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One More Night with the Frogs

And Moses said to Pharaoh, “Accept the honor of saying when I shall intercede for you, for your servants, and for your people, to destroy the frogs from you and your houses, that they may remain in the river only.” So he said, “Tomorrow.” (Exodus 8:9-10)

During the second plague, Egypt was crawling (leaping?) with frogs. They invaded the homes, bedrooms, and kitchens. There were frogs jumping into the ovens and out of the kneading bowls! Pharaoh even had to share his bed with the uninvited amphibian guests. Eventually he couldn’t stand it any longer, and called for Moses and Aaron to entreat the Lord to take them away. When Moses gave him the choice of when he should intercede for the plague to end, Pharaoh said, “Tomorrow.” What…TOMORROW!?!? If he could set the time, why not right away? With the land in social and economic crisis, Pharaoh chose to spend one more night with the frogs. The situation was unbearable. Why didn’t he ask for Moses to intercede right then and there? Why wait for tomorrow? Had he become used to the frogs? Had he grown fond of the taste of frog legs? Of course not, but in all likelihood he wanted one more day to solve his frog problem on his own without acknowledging his need for God’s help. 

There’s something more that we can learn from this story: frogs don’t belong in our houses! Do we have things in our lives that don’t belong there; things we have grown to tolerate and don’t want to deal with? Maybe our frogs are toxic relationships, unclean thoughts, hidden sins, unhealthy habits, selfish behavior or bitterness in our hearts. We shouldn’t put up with these frogs one more night! No more ignoring, no more adapting to the frog life, no more delaying the clean-up. If we acknowledge our sinfulness and ask for God’s immediate deliverance, we don’t have to spend another night with the frogs. So often we put off until tomorrow what we should deal with today. Tomorrow never comes. #changestartstoday #doitnow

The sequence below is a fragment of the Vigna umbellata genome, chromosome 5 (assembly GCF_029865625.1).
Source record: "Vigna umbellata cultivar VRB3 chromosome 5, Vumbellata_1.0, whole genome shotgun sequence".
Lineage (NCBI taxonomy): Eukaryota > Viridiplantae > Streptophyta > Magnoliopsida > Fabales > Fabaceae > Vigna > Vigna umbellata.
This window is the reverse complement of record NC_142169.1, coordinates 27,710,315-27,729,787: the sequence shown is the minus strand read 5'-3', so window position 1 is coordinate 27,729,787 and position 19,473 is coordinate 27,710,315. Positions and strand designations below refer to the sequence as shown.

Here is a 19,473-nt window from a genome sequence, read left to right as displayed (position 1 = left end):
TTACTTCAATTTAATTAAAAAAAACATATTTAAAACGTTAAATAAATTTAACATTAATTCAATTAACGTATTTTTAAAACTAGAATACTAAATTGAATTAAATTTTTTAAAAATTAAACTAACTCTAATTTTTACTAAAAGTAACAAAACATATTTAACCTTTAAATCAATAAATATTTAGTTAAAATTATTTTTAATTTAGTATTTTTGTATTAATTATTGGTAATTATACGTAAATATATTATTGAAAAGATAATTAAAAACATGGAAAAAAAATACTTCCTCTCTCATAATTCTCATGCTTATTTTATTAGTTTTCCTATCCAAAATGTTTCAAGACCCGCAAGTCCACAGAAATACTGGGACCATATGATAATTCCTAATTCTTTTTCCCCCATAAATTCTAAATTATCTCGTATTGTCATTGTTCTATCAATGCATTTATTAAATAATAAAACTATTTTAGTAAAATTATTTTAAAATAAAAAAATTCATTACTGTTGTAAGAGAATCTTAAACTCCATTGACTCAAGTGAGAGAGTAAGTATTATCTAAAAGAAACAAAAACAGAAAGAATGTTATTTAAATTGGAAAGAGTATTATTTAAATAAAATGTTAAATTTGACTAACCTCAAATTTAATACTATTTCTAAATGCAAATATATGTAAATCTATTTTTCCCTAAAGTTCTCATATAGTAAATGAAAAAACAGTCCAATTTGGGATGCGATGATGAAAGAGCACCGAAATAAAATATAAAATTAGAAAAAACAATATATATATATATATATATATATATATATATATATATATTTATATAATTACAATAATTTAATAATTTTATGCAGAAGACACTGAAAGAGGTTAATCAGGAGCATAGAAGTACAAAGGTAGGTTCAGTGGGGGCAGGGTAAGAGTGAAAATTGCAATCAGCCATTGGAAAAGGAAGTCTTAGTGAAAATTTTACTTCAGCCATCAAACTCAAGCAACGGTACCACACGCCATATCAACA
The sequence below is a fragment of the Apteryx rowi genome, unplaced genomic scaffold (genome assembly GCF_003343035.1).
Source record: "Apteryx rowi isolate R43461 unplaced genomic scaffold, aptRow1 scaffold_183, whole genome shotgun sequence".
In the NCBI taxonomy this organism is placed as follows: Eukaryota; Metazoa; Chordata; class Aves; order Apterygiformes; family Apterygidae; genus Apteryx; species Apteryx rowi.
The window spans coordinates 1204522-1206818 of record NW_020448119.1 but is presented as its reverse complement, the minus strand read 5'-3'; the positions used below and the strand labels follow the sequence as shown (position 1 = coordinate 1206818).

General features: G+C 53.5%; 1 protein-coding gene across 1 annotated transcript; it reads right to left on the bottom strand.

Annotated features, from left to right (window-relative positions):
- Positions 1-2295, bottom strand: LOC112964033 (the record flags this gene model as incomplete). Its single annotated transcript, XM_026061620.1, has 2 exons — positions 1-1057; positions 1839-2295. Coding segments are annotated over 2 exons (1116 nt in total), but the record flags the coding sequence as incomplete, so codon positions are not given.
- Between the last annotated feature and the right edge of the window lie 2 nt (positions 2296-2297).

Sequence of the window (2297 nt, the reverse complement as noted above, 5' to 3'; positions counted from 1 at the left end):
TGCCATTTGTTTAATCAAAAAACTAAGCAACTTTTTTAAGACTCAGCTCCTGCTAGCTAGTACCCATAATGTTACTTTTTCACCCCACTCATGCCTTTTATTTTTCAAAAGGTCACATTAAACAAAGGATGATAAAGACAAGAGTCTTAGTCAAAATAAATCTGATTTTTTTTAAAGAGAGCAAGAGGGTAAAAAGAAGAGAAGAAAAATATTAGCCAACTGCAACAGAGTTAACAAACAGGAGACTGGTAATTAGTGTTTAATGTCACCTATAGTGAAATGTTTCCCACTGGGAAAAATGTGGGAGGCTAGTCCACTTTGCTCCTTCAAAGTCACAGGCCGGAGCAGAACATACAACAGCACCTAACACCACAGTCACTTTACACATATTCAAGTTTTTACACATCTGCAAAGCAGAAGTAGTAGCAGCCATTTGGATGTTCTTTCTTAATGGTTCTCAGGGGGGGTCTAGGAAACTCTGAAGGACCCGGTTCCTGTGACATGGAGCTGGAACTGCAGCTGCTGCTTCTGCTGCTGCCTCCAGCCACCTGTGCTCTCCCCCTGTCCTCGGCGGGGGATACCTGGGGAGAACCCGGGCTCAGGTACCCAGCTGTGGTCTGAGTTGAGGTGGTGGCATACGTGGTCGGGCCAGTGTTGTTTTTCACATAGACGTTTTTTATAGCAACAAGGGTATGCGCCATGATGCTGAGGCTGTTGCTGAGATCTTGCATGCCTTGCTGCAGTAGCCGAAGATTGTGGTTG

By Tim Bouter

Tim Bouter lives in Wolfville (a small university town in the beautiful Annapolis Valley of Nova Scotia) with his wife Joy and 4 children. Outside of his busy family life and work as a civil engineer, he spends most of his time reading, mountain biking and rooting for his favorite sports teams. Tim is a regular speaker at the Wolfville Christian Assembly, and runs a weekly Bible Club for kids aged 4-15. Tim is committed to bringing God’s Word in new and fresh ways, and in a manner that ministers to all ages.

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